Dianne Feinstein remembered as political icon, but also with personal stories

San Francisco Mayor London Breed, U.S. Vice President Kamala Harris, U.S. Senate Majority Leader Chuck Schumer (D-NY), U.S. Representative Nancy Pelosi (D-CA) and Dianne Feinstein's granddaughter Eileen Feinstein Mariano stand as mourners gather at the San Francisco City Hall for a memorial service for the late U.S. Senator Dianne Feinstein who died on September 29 at the age of 90, in San Francisco, California, U.S., October 5, 2023. REUTERS/Carlos Barria REFILE - CORRECTING FROM "HOUSE SPEAKER" TO "REPRESENTATIVE"

A California political who’s who gathered Thursday to honor Sen. Dianne Feinstein, whose unexpected death last week could reshape next year’s election.

Members of Congress — including Reps. Barbara Lee and Adam Schiff, who are running to succeed Feinstein — flew from Washington, D.C., with Vice President Kamala Harris on Air Force Two to be present.  

During the unseasonably warm afternoon outside San Francisco City Hall, the handful of speakers — interrupted intermittently by U.S. Navy Blue Angels flying overhead — called her a trailblazer for women and spoke of her integrity. 

But it may be the more personal remembrances that those sitting in the audience will take away from the roughly one-hour service.   

  • Vice President Kamala Harris: Feinstein “invited me to her Senate hideaway. There, with one hand, she presented me with a glass of California Chardonnay, and with the other hand, a binder full of her draft bills. And true to her mayoral roots, she was deeply immersed in the details of each bill…”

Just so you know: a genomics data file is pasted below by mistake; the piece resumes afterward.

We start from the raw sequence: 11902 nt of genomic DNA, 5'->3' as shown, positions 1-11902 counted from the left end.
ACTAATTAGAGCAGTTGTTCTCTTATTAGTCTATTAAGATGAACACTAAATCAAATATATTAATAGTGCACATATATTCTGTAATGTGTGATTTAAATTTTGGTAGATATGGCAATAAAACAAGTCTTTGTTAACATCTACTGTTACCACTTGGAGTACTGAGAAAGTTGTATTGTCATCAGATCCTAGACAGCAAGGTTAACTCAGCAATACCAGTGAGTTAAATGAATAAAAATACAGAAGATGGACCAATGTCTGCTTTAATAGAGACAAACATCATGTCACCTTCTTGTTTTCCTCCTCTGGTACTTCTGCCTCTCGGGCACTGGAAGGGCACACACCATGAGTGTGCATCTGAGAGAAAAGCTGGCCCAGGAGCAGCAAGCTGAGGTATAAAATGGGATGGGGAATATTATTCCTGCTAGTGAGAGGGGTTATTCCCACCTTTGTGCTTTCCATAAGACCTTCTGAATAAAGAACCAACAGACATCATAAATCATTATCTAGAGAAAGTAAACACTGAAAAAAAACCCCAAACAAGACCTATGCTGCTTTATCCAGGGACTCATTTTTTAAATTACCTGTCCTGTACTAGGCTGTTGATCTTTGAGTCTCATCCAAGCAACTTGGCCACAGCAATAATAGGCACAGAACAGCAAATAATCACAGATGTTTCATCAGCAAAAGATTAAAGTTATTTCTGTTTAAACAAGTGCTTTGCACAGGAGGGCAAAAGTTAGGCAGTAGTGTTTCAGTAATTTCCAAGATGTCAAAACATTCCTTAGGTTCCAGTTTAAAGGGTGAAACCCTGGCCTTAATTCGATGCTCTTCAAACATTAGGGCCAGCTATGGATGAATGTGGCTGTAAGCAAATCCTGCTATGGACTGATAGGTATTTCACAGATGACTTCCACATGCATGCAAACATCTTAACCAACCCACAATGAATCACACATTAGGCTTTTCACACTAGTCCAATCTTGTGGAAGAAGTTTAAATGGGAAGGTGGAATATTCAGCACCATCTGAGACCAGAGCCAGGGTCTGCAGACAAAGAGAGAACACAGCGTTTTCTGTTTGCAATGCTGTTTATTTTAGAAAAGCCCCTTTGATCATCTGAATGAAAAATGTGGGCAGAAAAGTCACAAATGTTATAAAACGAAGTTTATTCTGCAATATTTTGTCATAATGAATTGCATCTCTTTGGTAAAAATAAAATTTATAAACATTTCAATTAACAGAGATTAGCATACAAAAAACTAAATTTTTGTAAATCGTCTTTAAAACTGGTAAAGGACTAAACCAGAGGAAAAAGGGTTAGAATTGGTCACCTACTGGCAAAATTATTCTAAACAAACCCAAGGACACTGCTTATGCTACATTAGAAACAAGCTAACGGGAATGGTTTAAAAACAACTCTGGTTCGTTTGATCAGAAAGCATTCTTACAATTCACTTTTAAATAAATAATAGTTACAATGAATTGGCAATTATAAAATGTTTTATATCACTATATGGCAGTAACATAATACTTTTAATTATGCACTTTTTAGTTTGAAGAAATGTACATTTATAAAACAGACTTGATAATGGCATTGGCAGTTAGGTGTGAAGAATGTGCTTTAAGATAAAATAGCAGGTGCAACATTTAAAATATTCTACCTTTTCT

• Former House Speaker Nancy Pelosi: “She cultivated relationships, bringing people together: officially, personally and romantically. You know that Dianne was a matchmaker…. And Dianne cultivated flowers. She loved flowers, she’d grow them, to show them, to paint them and share them on drawings and on mugs. Anybody here have a Dianne mug?”
  • Eileen Mariano, Feinstein’s granddaughter: “She would also say to me, ‘If you ever go out of town, no matter where you’re going — doesn’t matter if you’re going to a city or the desert or a beach or the mountains — always pack a black pantsuit. There is no occasion to which you can’t wear a black pantsuit.’”

The 1,500 guests included Gov. Gavin Newsom, former Gov. Jerry Brown, U.S. senators, “more than a dozen” members of Congress, state senators, city supervisors and others, reports the San Francisco Chronicle. Former San Francisco mayors were also in attendance, including Willie Brown who told KCRA on Wednesday that his “only shot at heaven” was Feinstein “making the case.”

She served more than three decades in the U.S. Senate, and her death set off a flurry of political questions — mostly, who would be the one to immediately assume her seat as Democratic Reps. Lee, Schiff and Katie Porter have already been campaigning aggressively to be her successor.  

Faced with intense public pressure to appoint a Black woman to the job — in part due to his own comments in 2020 that he wanted to do so — the governor announced Sunday that EMILYs List President Laphonza Butler would replace Feinstein and is free to run a full term afterward. 

Butler, who also attended the memorial, is the first openly LGBTQ+ person and the second Black woman to represent California in the Senate. She has said she would wait until after the service to announce whether she will join the crowded field of candidates running for Senate next year. To give her some more time, the California Democratic Party announced Wednesday that it is extending its deadline to seek its endorsement from Oct. 13 to Oct. 27.

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